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‘Employees make businesses vulnerable’ says report

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According to a new report called ‘Human Factor in IT Security: How Employees are Making Businesses Vulnerable’ by Kaspersky Lab and B2B International, employees hide IT security incidents in 40% of businesses globally and IT security incidents are caused by 46% of employees per year.




The findings show that careless or uninformed employees are most likely to cause a cyber security incident, whilst malware is continuously becoming more sophisticated.

Studies show that a careless accountant could easily open a malicious file disguised as an invoice, as 28% of attacks were targeted on businesses throughout last year through social engineering and phishing.

Cybercriminals often use employees as an entry point to get inside the corporate infrastructure. Phishing emails, weak passwords, fake calls from tech support — we’ve seen it all. Even an ordinary flash card dropped in the office parking lot or near the secretary’s desk could compromise the entire network — all you need is someone inside, who doesn’t know about, or pay attention to security, and that device could easily be connected to the network where it could reap havoc,” said David Emm, Principal Security Researcher at Kaspersky Lab.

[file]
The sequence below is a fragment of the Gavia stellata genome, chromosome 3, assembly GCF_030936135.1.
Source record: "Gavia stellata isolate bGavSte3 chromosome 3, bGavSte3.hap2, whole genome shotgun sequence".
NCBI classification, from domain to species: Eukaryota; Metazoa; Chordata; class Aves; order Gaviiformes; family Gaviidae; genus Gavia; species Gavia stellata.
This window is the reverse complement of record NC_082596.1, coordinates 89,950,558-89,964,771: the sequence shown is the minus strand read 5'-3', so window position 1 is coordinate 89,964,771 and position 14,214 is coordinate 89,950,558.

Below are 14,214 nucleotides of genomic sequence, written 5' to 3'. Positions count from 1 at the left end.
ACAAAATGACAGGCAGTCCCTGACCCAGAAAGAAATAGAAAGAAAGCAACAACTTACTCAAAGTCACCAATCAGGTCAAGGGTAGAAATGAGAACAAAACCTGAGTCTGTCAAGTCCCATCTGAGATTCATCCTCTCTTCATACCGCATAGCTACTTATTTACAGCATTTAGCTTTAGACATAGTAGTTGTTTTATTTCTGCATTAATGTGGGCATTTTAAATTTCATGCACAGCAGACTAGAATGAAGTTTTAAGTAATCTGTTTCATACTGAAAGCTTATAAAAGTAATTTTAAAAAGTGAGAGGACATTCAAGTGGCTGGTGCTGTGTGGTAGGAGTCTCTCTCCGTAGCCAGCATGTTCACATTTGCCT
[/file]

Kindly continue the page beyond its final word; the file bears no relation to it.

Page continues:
It appears that staff would prefer to put its organisation at risk rather than report the problem, in case of embarrassment or punishment.

‘Careless employees cause 53% of incident’

The research shows that even where malware is concerned, careless employees cause 53% of incidents.

Slava Borilin, Security Education Programme Manager at Kaspersky Lab said: “The problem of hiding incidents should be communicated not only to employees, but also to top management and HR departments.”

Adding: “If employees are hiding incidents, there must be a reason why. In some cases, companies introduce strict, but unclear policies and put too much pressure on staff, warning them not to do this or that, or they will be held responsible if something goes wrong. Such policies foster fears, and leave employees with only one option — to avoid punishment whatever it takes. If your cyber security culture is positive, based on an educational approach instead of a restrictive one, from the top down, the results will be obvious.”

35% of businesses are hoping to improve security through delivering training to staff, and 43% want to deploy more sophisticated software.

Written from press release by Leah Alger